By utilizing the user connection monitoring function, a user's perspective on the connection is an additional indicator used for determining whether or not corrective action on the connection is required. Because the user may perceive data flow problems that are not ascertainable based on control plane or physical layer fault detection schemes used in prior art systems, utilization of the user connection monitoring function for monitoring the connection ensures that such user plane problems are detected. As such, a user plane problem that could be perceived as troublesome to a user but not recognized in prior art systems is readily ascertained and corrective action can be taken to alleviate the problem. By combining the user plane monitoring with prior art connection-monitoring techniques, a more complete connection monitoring technique is achieved.
 The invention can be better understood with reference to FIGS. 1-3. FIG. 1 illustrates a flow diagram of a method for rerouting a connection in a data communications network. The data communication network may support a variety of protocols, including asynchronous transfer mode (ATM), multi-protocol label switching (MPLS), Frame Relay, or other cell- or packet-based data transmission protocols that may rely on virtual connections, switched paths, or similar constructs to transport data. In other embodiments, networks that utilize wavelength switching may benefit from the techniques described herein.
 The method of FIG. 1 begins at step 102 where a connection is established in the data communications network. The connection is managed by a control plane, which may be a signaling plane that utilizes protocols such as private network-to-network interface (PNNI). The connection may be a switched connection, such as a soft permanent virtual connection (SPVC), or a switched virtual connection (SVC). In other embodiments, paths such as MPLS or LSP types of paths may be the “connections” that are monitored and maintained.
 Once established, the connection may be monitored using conventional control plane and physical layer monitoring schemes that are capable of detecting control plane faults and physical layer faults. However, based on the teachings of the present invention, such monitoring techniques are supplemented through the use of a user connection monitoring function. At step 104, at least one selected characteristic of the connection is monitored using such a user connection monitoring function. The user connection monitoring function monitors the connection from the same perspective as a user making use of the connection. As such, if the user data is not being properly transmitted along the connection (possibly due to faults), the monitoring occurring based on step 104 will detect such a lack of proper data flow.
 The monitoring performed at step 104 may include monitoring specific selected characteristics as illustrated at step 106. At step 106, characteristics such as continuity, data corruption, data loss, latency, and misinsertion of data are monitored. Continuity monitoring will determine if the data flow along the connection is interrupted such that data flow is essentially halted. Data corruption monitoring may determine whether or not an unacceptable percentage of the data cells or packets being transmitted along the connection are corrupted while in transit. Data loss monitoring can be used to determine whether or not an unacceptable percentage of the data being transmitted along the connection is lost while in transit, where data loss differs from data corruption in that no data is received at the destination portion of the connection when data loss occurs, whereas corrupted data is received at the destination when data corruption occurs.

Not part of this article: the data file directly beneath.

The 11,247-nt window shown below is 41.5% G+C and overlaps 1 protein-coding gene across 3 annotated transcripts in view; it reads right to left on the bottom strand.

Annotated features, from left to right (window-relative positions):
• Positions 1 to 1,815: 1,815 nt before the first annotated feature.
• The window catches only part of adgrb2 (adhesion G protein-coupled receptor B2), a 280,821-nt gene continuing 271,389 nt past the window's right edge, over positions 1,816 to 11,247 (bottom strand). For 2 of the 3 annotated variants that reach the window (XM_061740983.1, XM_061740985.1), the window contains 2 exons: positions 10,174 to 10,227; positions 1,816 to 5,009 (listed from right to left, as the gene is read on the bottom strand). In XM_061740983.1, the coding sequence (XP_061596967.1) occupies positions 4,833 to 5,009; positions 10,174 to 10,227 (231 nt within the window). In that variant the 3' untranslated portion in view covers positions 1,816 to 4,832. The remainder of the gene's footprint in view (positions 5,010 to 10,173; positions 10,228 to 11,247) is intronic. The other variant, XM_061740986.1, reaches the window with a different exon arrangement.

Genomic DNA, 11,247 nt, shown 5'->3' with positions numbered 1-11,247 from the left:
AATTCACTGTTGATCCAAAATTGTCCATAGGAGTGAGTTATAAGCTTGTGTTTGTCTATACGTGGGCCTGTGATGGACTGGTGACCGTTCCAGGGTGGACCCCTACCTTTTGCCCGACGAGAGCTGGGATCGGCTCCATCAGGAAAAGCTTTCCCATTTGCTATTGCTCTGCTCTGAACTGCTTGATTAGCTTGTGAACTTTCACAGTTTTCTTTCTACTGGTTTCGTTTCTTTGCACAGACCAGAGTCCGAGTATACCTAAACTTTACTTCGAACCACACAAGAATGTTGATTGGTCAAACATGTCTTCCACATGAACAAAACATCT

Monitoring the latency of data along a connection can be used to determine whether or not an unacceptable amount of time is required for data to traverse the connection from the source node within the network to the destination node. For example, a user may pay for a specific type of service over the connection, where such a service guarantees a certain maximum latency for data traffic. If this guaranteed latency is exceeded, rerouting of the connection may be desirable in order to provide the level of service guaranteed to the user. Misinsertion of data may occur when data intended for one connection is mistakenly inserted onto another connection such that it does not arrive at the proper destination. It should be noted that a number of other monitoring functions not described in detail herein may be used to determine when an unacceptable condition has arisen on a connection such that rerouting or other corrective action is desirable.
 Within an ATM system, the monitoring performed at step 104 may include the use of OAM cells as illustrated in step 108. At step 108, OAM functionality is utilized to monitor the one or more selected characteristics for the connection. OAM functionality is known in the art. Utilization of OAM functionality includes configuring an OAM cell source, which generates OAM cells, and an OAM sink, which extracts OAM cells from a data stream. The OAM source generates the OAM cells and periodically injects the OAM cells into the user data stream such that the OAM cells traverse the network in the same manner as user data. Upon receipt at the node that includes the OAM sink, the OAM cells are recognized and extracted from the data stream for analysis.